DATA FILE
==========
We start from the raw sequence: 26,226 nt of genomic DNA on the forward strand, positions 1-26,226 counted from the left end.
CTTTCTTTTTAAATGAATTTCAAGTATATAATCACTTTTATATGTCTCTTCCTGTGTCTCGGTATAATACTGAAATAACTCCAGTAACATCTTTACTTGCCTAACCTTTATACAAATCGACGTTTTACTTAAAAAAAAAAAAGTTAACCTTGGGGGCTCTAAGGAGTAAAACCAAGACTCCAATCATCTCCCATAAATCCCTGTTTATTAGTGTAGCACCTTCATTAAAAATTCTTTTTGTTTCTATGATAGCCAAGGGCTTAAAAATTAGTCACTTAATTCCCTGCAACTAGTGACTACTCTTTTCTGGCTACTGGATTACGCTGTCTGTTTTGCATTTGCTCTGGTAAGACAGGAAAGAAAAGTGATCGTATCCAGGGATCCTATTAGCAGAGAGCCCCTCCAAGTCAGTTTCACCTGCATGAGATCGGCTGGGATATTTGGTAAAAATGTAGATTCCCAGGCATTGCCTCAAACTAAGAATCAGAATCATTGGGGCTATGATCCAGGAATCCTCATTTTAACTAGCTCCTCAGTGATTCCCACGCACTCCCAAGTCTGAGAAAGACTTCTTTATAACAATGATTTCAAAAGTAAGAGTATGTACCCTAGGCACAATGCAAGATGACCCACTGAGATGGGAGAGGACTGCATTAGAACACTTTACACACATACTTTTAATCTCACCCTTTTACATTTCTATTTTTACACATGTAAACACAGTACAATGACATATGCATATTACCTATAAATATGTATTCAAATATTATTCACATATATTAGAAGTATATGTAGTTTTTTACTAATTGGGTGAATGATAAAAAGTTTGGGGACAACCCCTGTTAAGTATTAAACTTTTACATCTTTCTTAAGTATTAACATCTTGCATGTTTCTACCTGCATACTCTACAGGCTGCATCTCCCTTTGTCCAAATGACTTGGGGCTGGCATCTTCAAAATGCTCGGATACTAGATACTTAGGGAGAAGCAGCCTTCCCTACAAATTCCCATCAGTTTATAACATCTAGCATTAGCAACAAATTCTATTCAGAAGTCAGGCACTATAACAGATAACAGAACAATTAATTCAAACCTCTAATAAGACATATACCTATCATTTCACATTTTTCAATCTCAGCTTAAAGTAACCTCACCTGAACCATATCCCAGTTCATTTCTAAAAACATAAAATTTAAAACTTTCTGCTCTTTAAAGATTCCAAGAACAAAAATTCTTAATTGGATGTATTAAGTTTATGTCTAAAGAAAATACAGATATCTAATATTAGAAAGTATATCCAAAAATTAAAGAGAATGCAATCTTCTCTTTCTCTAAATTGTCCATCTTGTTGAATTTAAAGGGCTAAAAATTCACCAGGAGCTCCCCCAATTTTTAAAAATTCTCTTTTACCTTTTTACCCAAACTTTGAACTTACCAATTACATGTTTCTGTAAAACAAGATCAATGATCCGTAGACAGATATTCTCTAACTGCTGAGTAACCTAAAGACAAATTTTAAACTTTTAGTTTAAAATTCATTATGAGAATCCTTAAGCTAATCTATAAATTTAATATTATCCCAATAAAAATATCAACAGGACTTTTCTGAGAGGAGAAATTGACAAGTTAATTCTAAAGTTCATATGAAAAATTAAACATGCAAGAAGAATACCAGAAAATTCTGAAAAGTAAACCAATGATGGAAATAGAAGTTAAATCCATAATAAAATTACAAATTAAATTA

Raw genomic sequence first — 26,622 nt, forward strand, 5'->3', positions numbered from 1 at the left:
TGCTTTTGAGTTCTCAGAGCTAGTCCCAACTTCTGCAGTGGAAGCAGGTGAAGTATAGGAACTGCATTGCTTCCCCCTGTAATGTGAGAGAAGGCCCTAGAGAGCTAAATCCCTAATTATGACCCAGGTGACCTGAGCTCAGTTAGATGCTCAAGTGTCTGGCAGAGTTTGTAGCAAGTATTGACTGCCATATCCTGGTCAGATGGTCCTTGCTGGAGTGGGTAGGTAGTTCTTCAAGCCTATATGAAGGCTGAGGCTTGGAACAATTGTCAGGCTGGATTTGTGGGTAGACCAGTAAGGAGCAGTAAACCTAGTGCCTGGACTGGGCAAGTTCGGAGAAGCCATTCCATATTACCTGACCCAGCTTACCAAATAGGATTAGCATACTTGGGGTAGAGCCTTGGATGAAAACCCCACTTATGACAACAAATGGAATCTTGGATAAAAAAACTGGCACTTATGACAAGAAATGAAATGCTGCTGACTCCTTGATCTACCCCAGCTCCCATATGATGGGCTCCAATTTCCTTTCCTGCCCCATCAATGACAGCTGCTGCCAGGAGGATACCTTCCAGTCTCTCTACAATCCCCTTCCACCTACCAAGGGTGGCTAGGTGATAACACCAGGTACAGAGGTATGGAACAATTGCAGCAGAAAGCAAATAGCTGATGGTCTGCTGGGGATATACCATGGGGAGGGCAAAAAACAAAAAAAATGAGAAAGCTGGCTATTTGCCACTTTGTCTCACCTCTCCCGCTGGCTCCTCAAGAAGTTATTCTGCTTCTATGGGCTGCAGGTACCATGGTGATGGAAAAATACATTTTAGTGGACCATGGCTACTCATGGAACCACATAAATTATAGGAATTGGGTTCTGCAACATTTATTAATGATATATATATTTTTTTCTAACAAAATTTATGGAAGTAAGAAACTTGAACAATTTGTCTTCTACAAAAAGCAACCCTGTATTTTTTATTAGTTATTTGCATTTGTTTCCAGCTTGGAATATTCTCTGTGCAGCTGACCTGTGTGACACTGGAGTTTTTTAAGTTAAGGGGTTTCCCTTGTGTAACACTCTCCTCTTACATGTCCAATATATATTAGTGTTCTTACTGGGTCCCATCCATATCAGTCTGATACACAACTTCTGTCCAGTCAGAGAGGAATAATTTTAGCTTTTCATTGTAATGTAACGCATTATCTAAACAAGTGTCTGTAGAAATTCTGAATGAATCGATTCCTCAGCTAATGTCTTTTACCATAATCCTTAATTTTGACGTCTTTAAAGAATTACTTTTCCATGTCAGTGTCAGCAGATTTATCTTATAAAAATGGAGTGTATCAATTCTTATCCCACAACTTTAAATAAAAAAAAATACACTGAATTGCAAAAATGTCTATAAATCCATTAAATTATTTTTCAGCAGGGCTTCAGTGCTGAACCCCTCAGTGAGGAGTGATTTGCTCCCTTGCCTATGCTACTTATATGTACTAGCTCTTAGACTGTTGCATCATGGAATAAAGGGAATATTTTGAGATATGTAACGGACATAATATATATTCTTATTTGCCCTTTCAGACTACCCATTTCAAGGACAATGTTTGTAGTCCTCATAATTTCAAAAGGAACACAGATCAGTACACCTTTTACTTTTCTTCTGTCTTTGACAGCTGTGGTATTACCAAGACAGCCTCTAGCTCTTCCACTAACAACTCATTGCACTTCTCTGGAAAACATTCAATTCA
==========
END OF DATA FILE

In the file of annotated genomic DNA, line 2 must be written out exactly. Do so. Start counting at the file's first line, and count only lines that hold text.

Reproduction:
CTTTCTTTTTAAATGAATTTCAAGTATATAATCACTTTTATATGTCTCTTCCTGTGTCTCGGTATAATACTGAAATAACTCCAGTAACATCTTTACTTGCCTAACCTTTATACAAATCGACGTTTTACTTAAAAAAAAAAAAGTTAACCTTGGGGGCTCTAAGGAGTAAAACCAAGACTCCAATCATCTCCCATAAATCCCTGTTTATTAGTGTAGCACCTTCATTAAAAATTCTTTTTGTTTCTATGATAGCCAAGGGCTTAAAAATTAGTCACTTAATTCCCTGCAACTAGTGACTACTCTTTTCTGGCTACTGGATTACGCTGTCTGTTTTGCATTTGCTCTGGTAAGACAGGAAAGAAAAGTGATCGTATCCAGGGATCCTATTAGCAGAGAGCCCCTCCAAGTCAGTTTCACCTGCATGAGATCGGCTGGGATATTTGGTAAAAATGTAGATTCCCAGGCATTGCCTCAAACTAAGAATCAGAATCATTGGGGCTATGATCCAGGAATCCTCATTTTAACTAGCTCCTCAGTGATTCCCACGCACTCCCAAGTCTGAGAAAGACTTCTTTATAACAATGATTTCAAAAGTAAGAGTATGTACCCTAGGCACAATGCAAGATGACCCACTGAGATGGGAGAGGACTGCATTAGAACACTTTACACACATACTTTTAATCTCACCCTTTTACATTTCTATTTTTACACATGTAAACACAGTACAATGACATATGCATATTACCTATAAATATGTATTCAAATATTATTCACATATATTAGAAGTATATGTAGTTTTTTACTAATTGGGTGAATGATAAAAAGTTTGGGGACAACCCCTGTTAAGTATTAAACTTTTACATCTTTCTTAAGTATTAACATCTTGCATGTTTCTACCTGCATACTCTACAGGCTGCATCTCCCTTTGTCCAAATGACTTGGGGCTGGCATCTTCAAAATGCTCGGATACTAGATACTTAGGGAGAAGCAGCCTTCCCTACAAATTCCCATCAGTTTATAACATCTAGCATTAGCAACAAATTCTATTCAGAAGTCAGGCACTATAACAGATAACAGAACAATTAATTCAAACCTCTAATAAGACATATACCTATCATTTCACATTTTTCAATCTCAGCTTAAAGTAACCTCACCTGAACCATATCCCAGTTCATTTCTAAAAACATAAAATTTAAAACTTTCTGCTCTTTAAAGATTCCAAGAACAAAAATTCTTAATTGGATGTATTAAGTTTATGTCTAAAGAAAATACAGATATCTAATATTAGAAAGTATATCCAAAAATTAAAGAGAATGCAATCTTCTCTTTCTCTAAATTGTCCATCTTGTTGAATTTAAAGGGCTAAAAATTCACCAGGAGCTCCCCCAATTTTTAAAAATTCTCTTTTACCTTTTTACCCAAACTTTGAACTTACCAATTACATGTTTCTGTAAAACAAGATCAATGATCCGTAGACAGATATTCTCTAACTGCTGAGTAACCTAAAGACAAATTTTAAACTTTTAGTTTAAAATTCATTATGAGAATCCTTAAGCTAATCTATAAATTTAATATTATCCCAATAAAAATATCAACAGGACTTTTCTGAGAGGAGAAATTGACAAGTTAATTCTAAAGTTCATATGAAAAATTAAACATGCAAGAAGAATACCAGAAAATTCTGAAAAGTAAACCAATGATGGAAATAGAAGTTAAATCCATAATAAAATTACAAATTAAATTA